Job Searching For the First Time in Years? Here’s What to Do

Businessman in crisis facing different roads

If you’ve always been recruited, or jobs just “found” you in the past, you might find things have changed.

You’ll now face an increasingly competitive battlefield in the race for a new C-suite or leadership job – and here’s why.

After the economic ups and downs of the past 10+ years, many executives have gotten serious about job search, taking the time to market themselves with a carefully constructed brand message on social media. At the same time, they’ve become more aware of what works on a resume and what doesn’t, especially in a crowded market.

As a result, your CXO job search now looks much different than 10 or even 5 years ago – and putting out a single-page resume or a weak LinkedIn Profile won’t suffice.

Read on for the new and upcoming reality of executive job search: Continue reading

Why Your Job Application Didn’t Get a Response (And What You Can Do About It)

Eagerly sending your resume to the perfect job posting or trying to contact executive recruiters – but not getting a response?

If you thought your executive resume was strong, and your LinkedIn Profile was ready for prime time, it might seem that your application traveled into a black hole! 

Many executives report similar experiences, with reactions ranging from despair to frustration with employers. Can’t they at least acknowledge your message?

Why don’t recruiters take the time to call you back? What can you do to avoid wondering where you stand?

Before reading too much into the lack of responses, take a look at these common reasons for employer and recruiter silence – along with ways to circumvent the black hole: Continue reading

Does Your LinkedIn Photo Look Like You Just Don’t Care?

You’ve already been told how important your photograph is to your social media identity – and you certainly understand that other LinkedIn users will be more likely to network with you when they can see your face.

Even so, you may not have the time or inclination to suit up for a professional headshot on your LinkedIn Profile.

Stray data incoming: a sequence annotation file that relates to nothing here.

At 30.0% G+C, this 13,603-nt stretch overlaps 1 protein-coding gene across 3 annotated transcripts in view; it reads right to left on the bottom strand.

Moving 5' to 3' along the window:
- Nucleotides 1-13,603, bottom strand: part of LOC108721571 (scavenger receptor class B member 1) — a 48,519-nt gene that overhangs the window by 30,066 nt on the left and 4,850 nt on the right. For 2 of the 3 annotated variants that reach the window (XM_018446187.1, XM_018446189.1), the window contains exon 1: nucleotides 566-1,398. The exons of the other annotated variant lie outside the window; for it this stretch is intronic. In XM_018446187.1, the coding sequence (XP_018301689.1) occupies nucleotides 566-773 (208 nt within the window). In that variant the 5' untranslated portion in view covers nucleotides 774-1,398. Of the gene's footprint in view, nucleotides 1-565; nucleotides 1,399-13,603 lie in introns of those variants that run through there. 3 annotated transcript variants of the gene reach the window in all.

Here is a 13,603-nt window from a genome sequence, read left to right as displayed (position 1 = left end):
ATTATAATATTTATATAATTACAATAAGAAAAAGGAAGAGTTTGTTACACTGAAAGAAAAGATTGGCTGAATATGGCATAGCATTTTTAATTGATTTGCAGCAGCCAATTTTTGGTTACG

However, if you substituted any of these “convenient” pictures of yourself (all found as actual pictures on LinkedIn) for an online photo, your professional credibility can be called into question:

1 – Gazing off into the distance.

Most people build trust by looking directly at the camera—which makes the reader (probably a prospective employer!) believe you’re sincerely interested in their needs.

2 – Cropped out of a family photo.

If you’re so reluctant to have a photo taken by yourself that you’ll resort to having your spouse’s shoulder included on LinkedIn, recruiters might wonder if he or she will need to accompany you to the interview.

3 – Glancing over your shoulder in the car.

Seriously, that headrest in the photo isn’t the nice touch you thought it might be.

4 – Showing some serious skin.

You look wonderful at the beach, but while everyone wants to see you more often, they probably don’t want to see more of you.

5 – Looking much too stern.

A smile goes a long way toward helping your target audience feel comfortable reaching out to you. (Conversely, that “mug shot” look doesn’t quite build rapport in the same manner.)

All joking aside, if you’re intent on using LinkedIn to move ahead in your career (and who isn’t?), you’ll receive a more positive reception by looking the part of the role you hope to gain.

All it takes is your best suit, the nearest person handy with a digital camera (even your teenager), and a quick upload to your Profile to make a much better impression.

Networking for an Executive Career? Take Your Search Offline

One of my favorite job-search strategies is talking about WHERE you can find networking leads. Sure, everyone knows they should be networking… but if you’ve neglected to keep your circle “warm,” then what should you do?

Professional associations and user conferences are a great place to start, since you’ll be tapping into others whose industry interests match yours, plus most people you meet there will likely be employed.

If you’ve been to a job search networking event and felt dragged down by all the unemployment stories, you know what I mean: this is a huge plus. Of course, it goes without saying that people who are working now are more likely to refer you for a new job at their company–rather than compete with you for that perfect position.

Remember to hang out where your target audience does… meaning that trade shows or industry events can be a good source of leads.

To meet someone who is hiring at your level, think like they do. What do they read? What interests them? For an aspiring IT Director, for example, this might be trade events that attract CIOs. For a technical sales executive, this could be a vendor conference.

These strategies can help spark ideas on where to network… and what kind of resources you can tap for a leadership job hunt.